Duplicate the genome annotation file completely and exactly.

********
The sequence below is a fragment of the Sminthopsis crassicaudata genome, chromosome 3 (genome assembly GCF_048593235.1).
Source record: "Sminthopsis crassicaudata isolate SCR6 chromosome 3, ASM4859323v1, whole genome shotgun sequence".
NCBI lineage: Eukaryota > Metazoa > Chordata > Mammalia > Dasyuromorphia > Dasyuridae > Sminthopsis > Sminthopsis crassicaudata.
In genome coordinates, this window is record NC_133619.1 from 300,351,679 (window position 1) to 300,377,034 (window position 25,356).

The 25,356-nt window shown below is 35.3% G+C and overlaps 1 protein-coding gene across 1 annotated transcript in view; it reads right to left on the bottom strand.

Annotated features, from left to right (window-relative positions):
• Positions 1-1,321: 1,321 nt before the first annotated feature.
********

The sequence below is a fragment of the Sminthopsis crassicaudata genome, chromosome 3 (genome assembly GCF_048593235.1).
Source record: "Sminthopsis crassicaudata isolate SCR6 chromosome 3, ASM4859323v1, whole genome shotgun sequence".
NCBI lineage: Eukaryota > Metazoa > Chordata > Mammalia > Dasyuromorphia > Dasyuridae > Sminthopsis > Sminthopsis crassicaudata.
In genome coordinates, this window is record NC_133619.1 from 300,351,679 (window position 1) to 300,377,034 (window position 25,356).

The 25,356-nt window shown below is 35.3% G+C and overlaps 1 protein-coding gene across 1 annotated transcript in view; it reads right to left on the bottom strand.

Annotated features, from left to right (window-relative positions):
• Positions 1-1,321: 1,321 nt before the first annotated feature.